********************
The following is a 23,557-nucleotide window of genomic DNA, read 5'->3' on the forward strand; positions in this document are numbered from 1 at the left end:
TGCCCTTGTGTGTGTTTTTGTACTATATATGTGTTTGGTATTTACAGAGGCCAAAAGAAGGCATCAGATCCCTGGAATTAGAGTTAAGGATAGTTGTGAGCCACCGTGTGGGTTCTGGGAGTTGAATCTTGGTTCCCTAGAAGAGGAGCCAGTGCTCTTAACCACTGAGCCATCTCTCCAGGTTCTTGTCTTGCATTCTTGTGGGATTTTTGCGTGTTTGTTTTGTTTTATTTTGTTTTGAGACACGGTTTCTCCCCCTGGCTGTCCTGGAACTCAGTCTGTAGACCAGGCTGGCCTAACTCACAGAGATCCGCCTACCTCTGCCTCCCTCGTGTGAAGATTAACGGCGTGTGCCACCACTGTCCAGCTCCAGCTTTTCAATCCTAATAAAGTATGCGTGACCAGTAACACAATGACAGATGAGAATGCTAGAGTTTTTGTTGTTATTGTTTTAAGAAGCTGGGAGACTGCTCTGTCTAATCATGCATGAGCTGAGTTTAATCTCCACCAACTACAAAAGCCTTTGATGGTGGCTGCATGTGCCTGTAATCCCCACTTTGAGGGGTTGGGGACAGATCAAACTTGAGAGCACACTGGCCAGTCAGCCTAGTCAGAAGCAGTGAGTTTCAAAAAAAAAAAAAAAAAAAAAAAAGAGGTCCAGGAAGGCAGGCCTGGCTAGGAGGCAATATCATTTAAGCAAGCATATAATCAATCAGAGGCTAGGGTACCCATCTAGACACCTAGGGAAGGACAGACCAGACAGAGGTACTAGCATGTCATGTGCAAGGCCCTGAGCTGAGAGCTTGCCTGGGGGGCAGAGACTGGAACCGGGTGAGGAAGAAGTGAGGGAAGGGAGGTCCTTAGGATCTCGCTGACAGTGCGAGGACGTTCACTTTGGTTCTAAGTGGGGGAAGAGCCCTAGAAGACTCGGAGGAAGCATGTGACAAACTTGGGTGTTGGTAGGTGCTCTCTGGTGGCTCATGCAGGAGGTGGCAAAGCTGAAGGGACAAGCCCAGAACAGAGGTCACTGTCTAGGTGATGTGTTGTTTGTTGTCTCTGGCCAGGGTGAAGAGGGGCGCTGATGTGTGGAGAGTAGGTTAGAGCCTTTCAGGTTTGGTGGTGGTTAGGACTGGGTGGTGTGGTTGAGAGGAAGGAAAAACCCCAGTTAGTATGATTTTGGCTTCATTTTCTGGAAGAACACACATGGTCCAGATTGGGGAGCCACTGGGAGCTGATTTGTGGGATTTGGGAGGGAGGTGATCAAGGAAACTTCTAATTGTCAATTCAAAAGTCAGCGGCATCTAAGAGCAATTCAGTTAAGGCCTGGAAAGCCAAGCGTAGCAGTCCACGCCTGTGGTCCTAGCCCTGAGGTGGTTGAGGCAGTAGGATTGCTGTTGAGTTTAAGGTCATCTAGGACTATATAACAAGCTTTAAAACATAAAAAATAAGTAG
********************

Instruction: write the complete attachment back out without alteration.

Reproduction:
The following is a 23,557-nucleotide window of genomic DNA, read 5'->3' on the forward strand; positions in this document are numbered from 1 at the left end:
TGCCCTTGTGTGTGTTTTTGTACTATATATGTGTTTGGTATTTACAGAGGCCAAAAGAAGGCATCAGATCCCTGGAATTAGAGTTAAGGATAGTTGTGAGCCACCGTGTGGGTTCTGGGAGTTGAATCTTGGTTCCCTAGAAGAGGAGCCAGTGCTCTTAACCACTGAGCCATCTCTCCAGGTTCTTGTCTTGCATTCTTGTGGGATTTTTGCGTGTTTGTTTTGTTTTATTTTGTTTTGAGACACGGTTTCTCCCCCTGGCTGTCCTGGAACTCAGTCTGTAGACCAGGCTGGCCTAACTCACAGAGATCCGCCTACCTCTGCCTCCCTCGTGTGAAGATTAACGGCGTGTGCCACCACTGTCCAGCTCCAGCTTTTCAATCCTAATAAAGTATGCGTGACCAGTAACACAATGACAGATGAGAATGCTAGAGTTTTTGTTGTTATTGTTTTAAGAAGCTGGGAGACTGCTCTGTCTAATCATGCATGAGCTGAGTTTAATCTCCACCAACTACAAAAGCCTTTGATGGTGGCTGCATGTGCCTGTAATCCCCACTTTGAGGGGTTGGGGACAGATCAAACTTGAGAGCACACTGGCCAGTCAGCCTAGTCAGAAGCAGTGAGTTTCAAAAAAAAAAAAAAAAAAAAAAAAGAGGTCCAGGAAGGCAGGCCTGGCTAGGAGGCAATATCATTTAAGCAAGCATATAATCAATCAGAGGCTAGGGTACCCATCTAGACACCTAGGGAAGGACAGACCAGACAGAGGTACTAGCATGTCATGTGCAAGGCCCTGAGCTGAGAGCTTGCCTGGGGGGCAGAGACTGGAACCGGGTGAGGAAGAAGTGAGGGAAGGGAGGTCCTTAGGATCTCGCTGACAGTGCGAGGACGTTCACTTTGGTTCTAAGTGGGGGAAGAGCCCTAGAAGACTCGGAGGAAGCATGTGACAAACTTGGGTGTTGGTAGGTGCTCTCTGGTGGCTCATGCAGGAGGTGGCAAAGCTGAAGGGACAAGCCCAGAACAGAGGTCACTGTCTAGGTGATGTGTTGTTTGTTGTCTCTGGCCAGGGTGAAGAGGGGCGCTGATGTGTGGAGAGTAGGTTAGAGCCTTTCAGGTTTGGTGGTGGTTAGGACTGGGTGGTGTGGTTGAGAGGAAGGAAAAACCCCAGTTAGTATGATTTTGGCTTCATTTTCTGGAAGAACACACATGGTCCAGATTGGGGAGCCACTGGGAGCTGATTTGTGGGATTTGGGAGGGAGGTGATCAAGGAAACTTCTAATTGTCAATTCAAAAGTCAGCGGCATCTAAGAGCAATTCAGTTAAGGCCTGGAAAGCCAAGCGTAGCAGTCCACGCCTGTGGTCCTAGCCCTGAGGTGGTTGAGGCAGTAGGATTGCTGTTGAGTTTAAGGTCATCTAGGACTATATAACAAGCTTTAAAACATAAAAAATAAGTAG